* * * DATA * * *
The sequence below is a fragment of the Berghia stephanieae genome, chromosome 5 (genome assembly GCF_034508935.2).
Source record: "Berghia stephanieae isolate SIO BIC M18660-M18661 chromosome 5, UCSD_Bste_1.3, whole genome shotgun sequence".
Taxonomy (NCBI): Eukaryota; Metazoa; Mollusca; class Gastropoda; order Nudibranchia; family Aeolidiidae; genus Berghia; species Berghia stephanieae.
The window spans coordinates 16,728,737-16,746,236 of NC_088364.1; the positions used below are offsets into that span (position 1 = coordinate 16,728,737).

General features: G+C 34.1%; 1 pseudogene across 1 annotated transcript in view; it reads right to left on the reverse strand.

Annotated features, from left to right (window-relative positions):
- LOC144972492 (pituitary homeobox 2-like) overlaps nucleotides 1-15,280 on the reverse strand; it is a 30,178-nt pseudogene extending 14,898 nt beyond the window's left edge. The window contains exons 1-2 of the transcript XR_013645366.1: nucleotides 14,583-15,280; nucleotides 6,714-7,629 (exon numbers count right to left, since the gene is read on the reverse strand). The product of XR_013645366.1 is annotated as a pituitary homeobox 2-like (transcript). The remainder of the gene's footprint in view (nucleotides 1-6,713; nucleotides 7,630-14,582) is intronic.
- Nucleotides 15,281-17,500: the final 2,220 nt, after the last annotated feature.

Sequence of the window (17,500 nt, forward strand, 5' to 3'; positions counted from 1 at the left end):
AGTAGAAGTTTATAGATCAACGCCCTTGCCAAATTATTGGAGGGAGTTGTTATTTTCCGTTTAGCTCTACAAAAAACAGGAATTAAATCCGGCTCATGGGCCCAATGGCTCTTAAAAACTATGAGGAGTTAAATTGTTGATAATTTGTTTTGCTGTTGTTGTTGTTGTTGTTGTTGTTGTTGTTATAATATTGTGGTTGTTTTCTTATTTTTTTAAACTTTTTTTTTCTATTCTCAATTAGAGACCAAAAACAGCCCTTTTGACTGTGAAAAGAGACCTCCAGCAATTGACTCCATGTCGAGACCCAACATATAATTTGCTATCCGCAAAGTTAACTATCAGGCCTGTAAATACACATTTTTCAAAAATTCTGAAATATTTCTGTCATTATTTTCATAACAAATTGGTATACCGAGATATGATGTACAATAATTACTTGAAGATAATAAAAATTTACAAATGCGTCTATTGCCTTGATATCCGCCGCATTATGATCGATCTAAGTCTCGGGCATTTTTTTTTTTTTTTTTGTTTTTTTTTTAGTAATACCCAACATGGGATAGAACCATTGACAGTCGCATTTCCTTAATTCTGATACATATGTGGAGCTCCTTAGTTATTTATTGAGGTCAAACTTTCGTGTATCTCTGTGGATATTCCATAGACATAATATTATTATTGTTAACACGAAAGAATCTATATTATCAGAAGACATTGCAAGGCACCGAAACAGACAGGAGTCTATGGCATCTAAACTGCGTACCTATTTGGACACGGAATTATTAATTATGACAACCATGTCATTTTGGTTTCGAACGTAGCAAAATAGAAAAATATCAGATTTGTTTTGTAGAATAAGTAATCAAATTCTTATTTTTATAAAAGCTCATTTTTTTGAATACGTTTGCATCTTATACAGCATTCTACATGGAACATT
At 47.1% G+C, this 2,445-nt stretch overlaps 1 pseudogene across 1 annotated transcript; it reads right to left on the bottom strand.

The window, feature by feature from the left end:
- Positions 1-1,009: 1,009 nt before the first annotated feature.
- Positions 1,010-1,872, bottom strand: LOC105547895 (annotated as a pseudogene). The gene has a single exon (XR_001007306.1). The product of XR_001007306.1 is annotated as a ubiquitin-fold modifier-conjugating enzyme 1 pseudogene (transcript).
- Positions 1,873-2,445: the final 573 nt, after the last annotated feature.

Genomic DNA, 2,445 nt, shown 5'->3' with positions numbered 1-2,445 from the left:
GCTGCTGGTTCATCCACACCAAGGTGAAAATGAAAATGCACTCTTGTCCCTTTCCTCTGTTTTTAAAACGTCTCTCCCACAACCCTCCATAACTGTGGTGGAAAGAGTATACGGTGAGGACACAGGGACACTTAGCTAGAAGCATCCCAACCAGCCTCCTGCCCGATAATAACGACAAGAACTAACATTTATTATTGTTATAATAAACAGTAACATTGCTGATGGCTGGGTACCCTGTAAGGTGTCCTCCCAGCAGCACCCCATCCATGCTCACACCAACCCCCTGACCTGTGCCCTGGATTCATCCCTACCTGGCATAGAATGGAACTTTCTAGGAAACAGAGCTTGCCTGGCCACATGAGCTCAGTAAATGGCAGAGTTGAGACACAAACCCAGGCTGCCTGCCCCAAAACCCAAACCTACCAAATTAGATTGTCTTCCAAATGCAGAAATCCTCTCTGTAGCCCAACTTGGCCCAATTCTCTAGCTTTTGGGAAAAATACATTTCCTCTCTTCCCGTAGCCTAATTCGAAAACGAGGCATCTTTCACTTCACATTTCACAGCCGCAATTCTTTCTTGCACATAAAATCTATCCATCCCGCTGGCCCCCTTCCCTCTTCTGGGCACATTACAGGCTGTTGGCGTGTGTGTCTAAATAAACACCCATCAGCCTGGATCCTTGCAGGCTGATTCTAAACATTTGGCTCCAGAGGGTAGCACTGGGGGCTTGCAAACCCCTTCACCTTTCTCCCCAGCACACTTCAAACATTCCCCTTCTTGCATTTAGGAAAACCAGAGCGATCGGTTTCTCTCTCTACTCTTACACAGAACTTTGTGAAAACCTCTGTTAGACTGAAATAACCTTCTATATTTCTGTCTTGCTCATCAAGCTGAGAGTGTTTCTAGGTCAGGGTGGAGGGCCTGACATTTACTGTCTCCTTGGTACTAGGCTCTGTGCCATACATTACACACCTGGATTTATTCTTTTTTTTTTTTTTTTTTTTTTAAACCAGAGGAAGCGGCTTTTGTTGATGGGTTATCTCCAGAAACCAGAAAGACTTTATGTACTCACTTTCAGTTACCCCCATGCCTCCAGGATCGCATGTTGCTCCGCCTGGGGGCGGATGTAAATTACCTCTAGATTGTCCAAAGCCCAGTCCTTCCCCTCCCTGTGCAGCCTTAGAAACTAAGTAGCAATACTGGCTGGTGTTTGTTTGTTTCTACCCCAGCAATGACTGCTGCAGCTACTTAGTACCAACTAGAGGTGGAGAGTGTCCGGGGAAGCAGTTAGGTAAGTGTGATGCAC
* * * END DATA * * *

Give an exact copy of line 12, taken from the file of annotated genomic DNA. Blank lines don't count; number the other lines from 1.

The window, feature by feature from the left end: